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Darragh McManus: what exactly was the point of RTE's Big Week on the Farm?


Credit: RTE

Credit: RTE

Credit: RTE

Big Week on the Farm kicked off this evening on RTE One, with the first of five shows, which air every night until Friday.

The “main” part is based in Westmeath, hosted by Ella McSweeney and Aine Lawlor; tonight they also had outside broadcasts in Kerry, with Darragh McCullough, and Donegal and Helen Carroll (the latter two will be visiting a further eight locations throughout the week).

And it was all…well. Kind of hard to know what to make of it, really.

On the one hand, Big Week on the Farm was a bit of crack, it was quite informative, the hour flew by nicely, and all involved – presenters and contributors both – were very likeable.

On the other hand, the question nibbled away at the back of your mind throughout the 55 or so minutes running time: what exactly is the point of doing this?

Oh, I know that’s a hideous cliché of reviewing anything. The pompous critic in his ivory tower, superciliously declaiming, “What is the point of this, minions? Explain yourselves, before I have you thrashed.”

The question still bopped around in my head, though. It’s not even one that necessarily needs an answer; I mean, lots of television is totally pointless, but it can still be fun. But bop around, it did.

So while we’re on the subject: what exactly was the point of Big Week on the Farm?

The show is being produced in conjunction with Science Foundation Ireland, therefore I presume that a large part of its remit is to educate people, as spring kicks into gear: about farming methods and food production, about flora and fauna and the land and the natural world.

All very laudable, and many people are woefully ignorant, in the literal sense, of where exactly their food originates. So tonight we learned about pig insemination, salmon farming, robot milking of cows (not as cool and futuristic as that sounds – they weren’t humanoid cyber-beings with chrome exoskeletons and Terminator-style red eyes, sadly), lambing, seaweed harvesting and more.

I chuckled guiltily when Aine Lawlor remarked, “Seaweed is good for pigs – good for their meat and good for their health”. Two contradictory assertions there, methinks…

We learned that badgers avoid cows, for some reason, and mate twice a year; we saw some of that through night-vision footage. We also saw a catheter being inserted into a female pig’s vagina – no, you didn’t hallucinate that, it really happened.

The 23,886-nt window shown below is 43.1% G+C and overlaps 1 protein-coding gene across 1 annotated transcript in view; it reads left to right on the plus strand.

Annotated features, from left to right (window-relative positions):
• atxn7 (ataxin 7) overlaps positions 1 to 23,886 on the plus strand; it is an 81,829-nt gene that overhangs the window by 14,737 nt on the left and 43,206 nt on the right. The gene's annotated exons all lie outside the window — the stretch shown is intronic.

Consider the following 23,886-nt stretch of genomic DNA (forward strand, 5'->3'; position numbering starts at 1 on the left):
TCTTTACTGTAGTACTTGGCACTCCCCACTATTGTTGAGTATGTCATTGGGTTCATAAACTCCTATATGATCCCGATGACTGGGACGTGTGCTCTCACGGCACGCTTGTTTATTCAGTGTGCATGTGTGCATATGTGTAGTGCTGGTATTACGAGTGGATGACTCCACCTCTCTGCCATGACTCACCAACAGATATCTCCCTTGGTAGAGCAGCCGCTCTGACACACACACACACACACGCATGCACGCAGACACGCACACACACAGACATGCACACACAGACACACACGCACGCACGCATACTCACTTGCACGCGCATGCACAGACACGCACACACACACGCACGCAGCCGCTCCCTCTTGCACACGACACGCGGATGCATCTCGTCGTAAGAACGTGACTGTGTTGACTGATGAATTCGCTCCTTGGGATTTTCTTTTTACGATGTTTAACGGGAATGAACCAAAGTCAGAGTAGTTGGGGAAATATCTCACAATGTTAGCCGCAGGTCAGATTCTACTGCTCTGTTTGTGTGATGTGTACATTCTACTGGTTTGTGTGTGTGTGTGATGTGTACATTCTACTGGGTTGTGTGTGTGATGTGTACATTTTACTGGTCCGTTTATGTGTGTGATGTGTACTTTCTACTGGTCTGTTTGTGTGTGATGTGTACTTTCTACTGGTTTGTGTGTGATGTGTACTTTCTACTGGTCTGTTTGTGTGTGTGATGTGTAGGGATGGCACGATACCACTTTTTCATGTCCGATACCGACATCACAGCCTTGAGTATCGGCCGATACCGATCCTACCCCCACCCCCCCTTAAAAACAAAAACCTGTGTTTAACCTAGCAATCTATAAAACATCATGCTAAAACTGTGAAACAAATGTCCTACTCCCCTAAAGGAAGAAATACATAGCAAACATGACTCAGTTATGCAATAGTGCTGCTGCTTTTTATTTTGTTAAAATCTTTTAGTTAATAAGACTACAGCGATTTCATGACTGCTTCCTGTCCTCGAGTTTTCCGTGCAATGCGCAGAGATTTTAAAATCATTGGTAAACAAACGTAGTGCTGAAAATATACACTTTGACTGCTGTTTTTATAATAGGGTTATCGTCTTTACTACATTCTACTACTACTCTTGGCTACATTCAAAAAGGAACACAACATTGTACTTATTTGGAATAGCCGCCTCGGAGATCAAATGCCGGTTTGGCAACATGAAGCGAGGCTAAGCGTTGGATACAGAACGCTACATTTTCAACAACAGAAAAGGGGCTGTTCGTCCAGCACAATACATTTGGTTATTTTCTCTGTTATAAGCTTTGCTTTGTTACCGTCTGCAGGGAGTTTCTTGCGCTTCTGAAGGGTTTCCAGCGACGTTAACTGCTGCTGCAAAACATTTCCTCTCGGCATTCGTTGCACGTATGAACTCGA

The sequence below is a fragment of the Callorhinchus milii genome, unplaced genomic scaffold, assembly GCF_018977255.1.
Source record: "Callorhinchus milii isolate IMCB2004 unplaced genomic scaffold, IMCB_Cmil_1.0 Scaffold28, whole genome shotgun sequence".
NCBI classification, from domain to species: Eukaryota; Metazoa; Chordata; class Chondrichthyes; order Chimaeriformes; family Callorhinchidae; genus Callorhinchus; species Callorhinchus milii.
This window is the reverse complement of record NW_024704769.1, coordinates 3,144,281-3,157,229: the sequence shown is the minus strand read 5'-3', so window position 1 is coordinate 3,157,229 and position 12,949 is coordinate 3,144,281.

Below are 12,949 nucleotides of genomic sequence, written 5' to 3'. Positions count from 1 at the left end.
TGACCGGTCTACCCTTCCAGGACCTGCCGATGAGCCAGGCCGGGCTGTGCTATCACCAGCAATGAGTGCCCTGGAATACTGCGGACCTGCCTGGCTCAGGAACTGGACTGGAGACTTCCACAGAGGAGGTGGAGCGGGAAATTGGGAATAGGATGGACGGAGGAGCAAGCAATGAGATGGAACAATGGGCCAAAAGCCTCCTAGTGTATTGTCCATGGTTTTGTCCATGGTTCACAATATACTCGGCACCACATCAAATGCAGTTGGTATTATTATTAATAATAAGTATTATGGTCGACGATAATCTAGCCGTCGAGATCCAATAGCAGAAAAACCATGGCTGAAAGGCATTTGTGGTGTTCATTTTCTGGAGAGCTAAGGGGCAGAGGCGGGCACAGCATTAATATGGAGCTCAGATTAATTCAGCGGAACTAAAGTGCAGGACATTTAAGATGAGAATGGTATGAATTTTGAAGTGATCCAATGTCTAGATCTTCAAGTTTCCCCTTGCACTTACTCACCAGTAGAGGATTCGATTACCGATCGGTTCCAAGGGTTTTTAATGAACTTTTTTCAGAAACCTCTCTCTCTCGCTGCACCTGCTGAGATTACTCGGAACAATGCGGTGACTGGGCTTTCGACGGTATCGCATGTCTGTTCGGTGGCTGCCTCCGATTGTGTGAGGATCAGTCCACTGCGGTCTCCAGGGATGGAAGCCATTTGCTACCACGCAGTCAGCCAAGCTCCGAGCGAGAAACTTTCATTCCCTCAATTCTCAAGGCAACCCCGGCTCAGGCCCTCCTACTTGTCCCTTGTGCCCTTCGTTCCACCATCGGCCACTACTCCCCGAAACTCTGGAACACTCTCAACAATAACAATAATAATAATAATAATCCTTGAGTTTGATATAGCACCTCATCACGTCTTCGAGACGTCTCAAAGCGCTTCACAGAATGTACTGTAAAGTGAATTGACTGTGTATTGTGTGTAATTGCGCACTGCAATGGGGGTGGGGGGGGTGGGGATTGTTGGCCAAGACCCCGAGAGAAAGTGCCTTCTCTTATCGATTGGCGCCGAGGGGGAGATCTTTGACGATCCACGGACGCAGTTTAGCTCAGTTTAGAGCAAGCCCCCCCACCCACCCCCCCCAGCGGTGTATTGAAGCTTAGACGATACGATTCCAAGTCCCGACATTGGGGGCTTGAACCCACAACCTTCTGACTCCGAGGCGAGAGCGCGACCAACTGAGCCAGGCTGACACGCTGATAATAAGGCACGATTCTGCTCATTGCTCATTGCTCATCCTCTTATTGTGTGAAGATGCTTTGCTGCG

We had self-professed “city girl” Mairead Ronan milking a cow by hand, and a young Donegal guy called Ivan Scott break the Guinness speed record for sheep-shearing.

It was all grand, really. Is that a proper critical judgment – “grand”? I’d be lying if I said I hated it, or even disliked it; but it’d be wrong to say I was bowled over by it either. As George Orwell once remarked of the majority of books he was given to review, it inspired no strong feelings in me either way.

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Possibly this is because I live in a village, which is surrounded by farms and even contains two or three; I see farm animals, farmers, fields, crops, nature in all its bucolic glory and all the rest of it, literally every day. So, while some of this stuff was new to me and perfectly interesting, as a whole the concept isn’t hugely novel.

However, if you’re one of those urbanites who have never been “down the country” – especially one who believes that food comes from “the shop”, arriving there from heaven or Mars or somewhere by a strange and mysterious process which is really none of your business – you should probably tune in for the rest of the week.

At worst, you’ll get four hours of undemanding telly. At best, you’ll learn something.

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